What’s powering the rally in U.S. small cap stocks?
On the latest edition of Market Week in Review, Senior Portfolio Manager Megan Roach and Research Analyst Brian Yadao discussed the latest developments in the race for a coronavirus vaccine, in addition to government responses to the surge in COVID–19 infections. They also chatted about the latest economic data releases and the recent strength of U.S. small cap stocks.
Vaccine developments: Pfizer, Moderna report high efficacy rates
Markets cheered on additional good news from the vaccine front the week of Nov. 16, Roach said, including Pfizer’s announcement that its COVID–19 vaccine candidate has an efficacy rate of 95%. “This is an even higher rate than the drugmaker reported in preliminary results earlier this month—and it’s paved the way for Pfizer to file for emergency–use authorization of its vaccine with the U.S. Food and Drug Administration,” she stated. The company also announced that it expects to produce up to 50 million doses of the vaccine by year–end, with up to 1.3 billion additional doses in 2021, Roach said.
Adding to the positive developments, drugmaker Moderna announced Nov. 16 that its experimental COVID–19 vaccine also looks to be nearly 95% effective, she stated. In addition, more early data on vaccine candidates from AstraZeneca and Johnson & Johnson is expected to be released over the next several weeks, Roach said.
“All in all, the recent vaccine news has been very positive, and it suggests that the world may be looking at an increasingly robust pipeline of multiple effective vaccines. This boosts the timeline in which large–scale dosage could be available for the general population—to perhaps as early as the second quarter of 2021,” she remarked.
Governments tighten restrictions amid COVID–19 surge
Despite the progress on the vaccine front, the word is again grappling with a surge in COVID–19 infections, Roach said. This has led governments across the globe to institute new lockdown measures to slow the spread of the virus and prevent healthcare systems from becoming overwhelmed until a vaccine is widely available, she explained.
“In the past week alone, governments in France, Germany, Australia and Japan have tightened lockdown measures, with new restrictions also ramping up in the U.S. at the local level,” Roach said, noting that in New York City, in–person schooling was called off Nov. 19, with indoor dining likely to be suspended soon.
With cases surging, European Central Bank President Christine Lagarde signaled support for a near–term monetary stimulus package in December, while also urging European Union leaders to make pandemic relief available without delay, she stated. Meanwhile, in the U.S., the chances of additional fiscal stimulus before the end of 2020 appear to have dimmed, Roach remarked, with the Senate now on recess until after the Thanksgiving holiday.
October retail sales: Strong in UK, weaker in U.S.
Turning to the latest economic data, Roach said that numbers released the week of Nov. 16 offered mixed signals on the health of the global economy. “The data from the UK was more encouraging, with consumer prices in October rising by 0.7% on a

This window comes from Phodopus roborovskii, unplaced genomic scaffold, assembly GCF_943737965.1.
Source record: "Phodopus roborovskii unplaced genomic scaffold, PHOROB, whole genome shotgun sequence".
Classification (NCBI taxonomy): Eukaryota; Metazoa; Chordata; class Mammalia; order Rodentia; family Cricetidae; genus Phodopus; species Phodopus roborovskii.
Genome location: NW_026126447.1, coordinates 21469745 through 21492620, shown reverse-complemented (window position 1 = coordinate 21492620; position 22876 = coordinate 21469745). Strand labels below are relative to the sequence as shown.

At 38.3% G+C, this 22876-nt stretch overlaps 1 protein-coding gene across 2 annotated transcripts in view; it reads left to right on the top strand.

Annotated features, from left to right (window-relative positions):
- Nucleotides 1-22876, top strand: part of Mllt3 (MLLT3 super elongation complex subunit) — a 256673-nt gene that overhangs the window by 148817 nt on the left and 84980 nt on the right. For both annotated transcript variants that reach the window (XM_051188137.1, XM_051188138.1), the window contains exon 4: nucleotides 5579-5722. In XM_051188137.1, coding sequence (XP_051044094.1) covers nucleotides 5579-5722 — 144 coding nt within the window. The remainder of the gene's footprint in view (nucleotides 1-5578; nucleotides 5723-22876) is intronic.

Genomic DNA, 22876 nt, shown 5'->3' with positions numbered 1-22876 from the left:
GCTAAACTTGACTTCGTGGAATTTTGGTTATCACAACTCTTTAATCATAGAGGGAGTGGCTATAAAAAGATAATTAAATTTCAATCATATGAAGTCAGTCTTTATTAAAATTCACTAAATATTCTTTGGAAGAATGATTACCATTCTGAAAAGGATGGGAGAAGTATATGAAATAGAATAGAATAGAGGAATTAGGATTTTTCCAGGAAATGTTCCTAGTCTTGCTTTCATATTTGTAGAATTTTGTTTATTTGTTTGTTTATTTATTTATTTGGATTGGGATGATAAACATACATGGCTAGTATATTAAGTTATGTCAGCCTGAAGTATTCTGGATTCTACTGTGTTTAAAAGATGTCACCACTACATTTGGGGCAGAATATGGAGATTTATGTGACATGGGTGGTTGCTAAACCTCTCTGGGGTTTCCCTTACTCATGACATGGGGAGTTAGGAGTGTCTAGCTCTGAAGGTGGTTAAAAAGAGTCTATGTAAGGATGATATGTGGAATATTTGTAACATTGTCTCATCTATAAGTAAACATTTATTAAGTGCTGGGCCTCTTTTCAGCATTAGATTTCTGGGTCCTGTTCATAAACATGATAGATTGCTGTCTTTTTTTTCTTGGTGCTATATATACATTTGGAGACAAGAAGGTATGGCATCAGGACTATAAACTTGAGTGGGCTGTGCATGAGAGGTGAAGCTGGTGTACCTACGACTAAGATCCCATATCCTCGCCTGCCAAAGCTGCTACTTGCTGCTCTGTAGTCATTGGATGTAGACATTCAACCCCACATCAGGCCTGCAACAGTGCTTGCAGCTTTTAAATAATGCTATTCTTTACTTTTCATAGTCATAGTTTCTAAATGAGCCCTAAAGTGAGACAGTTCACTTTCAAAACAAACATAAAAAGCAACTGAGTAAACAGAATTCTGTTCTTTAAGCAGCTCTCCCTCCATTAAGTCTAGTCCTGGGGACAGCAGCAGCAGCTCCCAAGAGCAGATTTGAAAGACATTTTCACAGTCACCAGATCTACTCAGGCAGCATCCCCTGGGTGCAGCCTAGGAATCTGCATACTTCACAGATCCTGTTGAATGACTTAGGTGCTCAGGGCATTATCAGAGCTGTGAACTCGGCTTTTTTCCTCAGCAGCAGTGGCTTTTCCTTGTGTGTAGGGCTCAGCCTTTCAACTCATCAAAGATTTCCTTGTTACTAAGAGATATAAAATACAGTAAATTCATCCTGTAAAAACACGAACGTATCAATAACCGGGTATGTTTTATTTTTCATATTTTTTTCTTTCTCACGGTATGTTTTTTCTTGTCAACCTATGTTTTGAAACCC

year–over–year basis—the highest reading in three months,” she noted. In addition, October UK retail sales increased by 1.2% from September, marking the sixth consecutive month of gains, Roach said.
“This was a positive surprise, as consensus expectations were for a flat reading,” she noted, adding that the boost was likely driven by an earlier start to the holiday–spending season, due to consumer concerns over renewed lockdown measures.
The data was a little weaker in the U.S., Roach said, with U.S. retail sales in October inching up just 0.3% from the previous month—the smallest increase since the nation’s economy began reopening in May. On the employment side, U.S. initial weekly jobless claims also ticked up, from 711,000 in the week ending Nov. 7 to 742,000 in the most recent survey, she noted.
Another strong week for U.S. small cap stocks
Shifting to recent market performance, Roach said that U.S. equities ended the week of Nov. 16 largely flat, with non–U.S. stocks gaining roughly 1%. “This was a marked cool–down from the week prior, although we continued to see notable swings in style leadership as investor appetite fluctuated based on the latest news,” she explained. Overall, sectors of the market more sensitive to the economic recovery—such as energy, retail, travel and industrials—slightly outperformed more defensive and stay–at–home sectors, like technology, healthcare and utilities, Roach observed.
The week of Nov. 16 also saw continued market leadership from small cap stocks, she said. “These names tend to be more cyclical than large caps—and more sensitive to improvements in the economic cycle,” Roach stated, noting that the Russell 2000® Index of small cap stocks recently hit an all–time high for the first time since August 2018.
Overall, she expects market performance to remain choppy in the next few months, as new lockdown measures could cause temporary damage to the economic recovery, including fourth–quarter growth. Ultimately, however, Roach remains very constructive on the medium–term outlook, due to promising vaccine developments and the potential for additional stimulus.